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Blacksmith at Alamance Battleground

A reenactor demonstrates and explains the work of a colonial blacksmith and his role in the community.

Citation (Chicago Style): 

Learn NC. Alamance Battleground Blacksmith. 2008; Alamance: Learn NC/YouTube, 2009. Digital Film.


Video Transcript

Well, I’m the blacksmith. Blacksmith is an iron worker. Means I work in iron, I don’t work in anything else. I don’t work in gold, silver, brass, bronze, wood, stone, anything of that nature. Everything I do is entirely in iron, or a derivative of iron, which is steel. Make all kinds of household goods, make tools for other craftsman, make tools for farmers, and of course make tools for myself.

Blacksmith was an extremely important individual to people, historically speaking, because everybody depended on the blacksmith — simply because they couldn’t do without iron tools, iron implements, things like iron hinges, cooking utensils, tools to use in their own jobs such as a carpenter that need hammers. Stone masons would need trowels and chisels. Goldsmiths, for instance, would need gravers for engraving, and those were made of steel and they come from the blacksmith. So quite literally, everybody needed the blacksmith.

Blacksmith’s most important tool is his forge. A forge is a place to have a fire. Have a fire pit on the front here, that contains the coal which I use for fuel which was the most common coal in America after the middle of the 1700s. A forge also has a method for pumping air through the fire, and that’s what this device back here does, it’s called a bellows. And when I pull the lever — it’s actually just an air pump — and it pumps air up through the fire, which will get it very very hot. This fire with coal is capable of attaining heat somewhere in the range of about 3800 degrees. Most of blacksmith work is done around 1400 to 1800 degrees, so you can see that the fire is quite capable of bringing heat up to the material that we need it to.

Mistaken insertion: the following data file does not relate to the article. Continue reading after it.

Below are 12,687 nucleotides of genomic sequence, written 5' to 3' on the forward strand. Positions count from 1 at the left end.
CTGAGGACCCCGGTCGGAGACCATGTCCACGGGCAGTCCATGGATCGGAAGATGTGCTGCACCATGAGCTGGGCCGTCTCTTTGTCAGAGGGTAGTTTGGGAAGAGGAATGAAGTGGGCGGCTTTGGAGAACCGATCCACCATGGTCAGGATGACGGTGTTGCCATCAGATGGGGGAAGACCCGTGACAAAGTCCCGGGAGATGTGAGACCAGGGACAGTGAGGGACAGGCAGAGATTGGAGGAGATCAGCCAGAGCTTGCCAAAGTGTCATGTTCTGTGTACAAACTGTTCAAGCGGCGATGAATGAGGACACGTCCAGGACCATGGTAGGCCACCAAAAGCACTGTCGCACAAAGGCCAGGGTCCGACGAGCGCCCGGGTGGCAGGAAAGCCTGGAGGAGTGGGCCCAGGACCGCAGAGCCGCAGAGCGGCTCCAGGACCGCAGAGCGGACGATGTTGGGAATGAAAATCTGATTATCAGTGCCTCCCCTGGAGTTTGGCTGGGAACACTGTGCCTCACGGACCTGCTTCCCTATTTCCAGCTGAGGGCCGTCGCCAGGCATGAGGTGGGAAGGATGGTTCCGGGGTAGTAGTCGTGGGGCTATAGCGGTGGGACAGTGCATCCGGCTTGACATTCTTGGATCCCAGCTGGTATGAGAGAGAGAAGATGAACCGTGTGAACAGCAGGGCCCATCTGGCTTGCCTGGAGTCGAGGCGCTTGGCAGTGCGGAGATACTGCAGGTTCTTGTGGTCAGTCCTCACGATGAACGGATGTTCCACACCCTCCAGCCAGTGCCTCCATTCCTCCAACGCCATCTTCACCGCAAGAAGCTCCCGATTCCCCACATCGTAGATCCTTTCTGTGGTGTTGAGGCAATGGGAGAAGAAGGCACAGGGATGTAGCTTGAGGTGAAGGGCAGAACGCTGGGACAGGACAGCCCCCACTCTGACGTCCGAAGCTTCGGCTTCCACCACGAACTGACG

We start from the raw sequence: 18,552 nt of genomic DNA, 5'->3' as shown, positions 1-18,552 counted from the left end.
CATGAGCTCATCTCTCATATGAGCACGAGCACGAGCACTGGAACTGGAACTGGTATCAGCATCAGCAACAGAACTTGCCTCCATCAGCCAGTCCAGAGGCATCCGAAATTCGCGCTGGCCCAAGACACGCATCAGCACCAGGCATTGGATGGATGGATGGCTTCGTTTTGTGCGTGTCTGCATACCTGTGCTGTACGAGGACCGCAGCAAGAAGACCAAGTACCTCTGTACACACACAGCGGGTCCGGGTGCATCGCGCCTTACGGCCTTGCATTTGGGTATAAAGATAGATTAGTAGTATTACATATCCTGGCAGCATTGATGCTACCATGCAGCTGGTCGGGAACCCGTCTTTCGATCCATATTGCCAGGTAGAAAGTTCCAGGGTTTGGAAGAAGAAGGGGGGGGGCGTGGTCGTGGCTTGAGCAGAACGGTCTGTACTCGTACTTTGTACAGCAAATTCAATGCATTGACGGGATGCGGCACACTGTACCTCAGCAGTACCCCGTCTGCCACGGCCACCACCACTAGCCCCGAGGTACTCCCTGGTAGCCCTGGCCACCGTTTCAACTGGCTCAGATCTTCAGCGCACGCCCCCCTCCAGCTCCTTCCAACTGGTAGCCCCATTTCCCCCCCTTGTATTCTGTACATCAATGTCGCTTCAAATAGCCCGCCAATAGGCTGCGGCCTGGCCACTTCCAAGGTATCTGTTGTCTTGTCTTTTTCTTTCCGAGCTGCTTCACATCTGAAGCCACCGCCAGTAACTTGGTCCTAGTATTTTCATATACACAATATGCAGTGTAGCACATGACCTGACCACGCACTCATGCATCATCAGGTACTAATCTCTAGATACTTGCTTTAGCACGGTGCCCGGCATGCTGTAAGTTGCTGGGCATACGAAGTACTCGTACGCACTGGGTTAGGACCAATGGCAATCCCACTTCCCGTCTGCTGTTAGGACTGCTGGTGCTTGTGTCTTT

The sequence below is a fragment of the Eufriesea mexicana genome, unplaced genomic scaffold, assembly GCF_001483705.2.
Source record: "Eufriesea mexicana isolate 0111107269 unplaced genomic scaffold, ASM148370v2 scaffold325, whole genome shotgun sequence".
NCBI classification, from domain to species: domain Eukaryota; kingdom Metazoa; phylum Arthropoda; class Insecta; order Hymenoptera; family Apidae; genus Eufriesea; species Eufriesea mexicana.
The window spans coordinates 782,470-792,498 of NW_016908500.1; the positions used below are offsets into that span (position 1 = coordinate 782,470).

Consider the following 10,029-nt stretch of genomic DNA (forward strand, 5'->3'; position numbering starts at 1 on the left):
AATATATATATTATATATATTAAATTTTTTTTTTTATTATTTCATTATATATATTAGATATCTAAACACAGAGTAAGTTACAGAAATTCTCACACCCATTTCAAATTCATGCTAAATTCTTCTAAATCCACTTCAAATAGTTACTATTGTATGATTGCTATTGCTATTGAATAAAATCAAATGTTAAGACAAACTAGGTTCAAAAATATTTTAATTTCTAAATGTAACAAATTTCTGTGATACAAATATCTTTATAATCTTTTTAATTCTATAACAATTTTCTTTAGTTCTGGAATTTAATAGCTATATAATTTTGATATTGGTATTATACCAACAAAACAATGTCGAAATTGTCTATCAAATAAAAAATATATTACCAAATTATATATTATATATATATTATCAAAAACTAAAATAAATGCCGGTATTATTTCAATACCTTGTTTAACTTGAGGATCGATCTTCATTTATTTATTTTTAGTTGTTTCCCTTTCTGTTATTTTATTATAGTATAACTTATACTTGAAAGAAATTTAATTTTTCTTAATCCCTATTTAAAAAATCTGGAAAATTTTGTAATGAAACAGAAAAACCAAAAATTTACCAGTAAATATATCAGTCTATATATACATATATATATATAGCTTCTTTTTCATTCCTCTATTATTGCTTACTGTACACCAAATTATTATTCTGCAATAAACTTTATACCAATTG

The work is very simple — one of the most simple processes used by any craftsman — but it takes years to develop the skill that’s needed to make the tools and the things that are on the table here even though the process is very simple. The process simply involves putting the iron in the fire, bringing it to heat, bring it to the anvil, and by using the hammer and other tools, forcing the iron into the shape that you want it to have. And that process is always the same, never changes, no matter how complicated the piece or how simple the piece, the process is always the same. The only real skill involved for the blacksmith is to learn how to use the hammer and the other tools to move the iron. Takes a great deal of skill to deliver the hammer blow, to move the iron in the direction you want it to go.

Simple process again, illustrated. You put this in the fire, and I’ll bring it up to a bright orange heat, which will be about 1600 degrees and then we’ll come to the anvil and form it the way we want it to be.

As it cools off we’ll go back to the heat, because the iron is always worked hot. It’s not allowed to get cool.

And that’s all there is to it.

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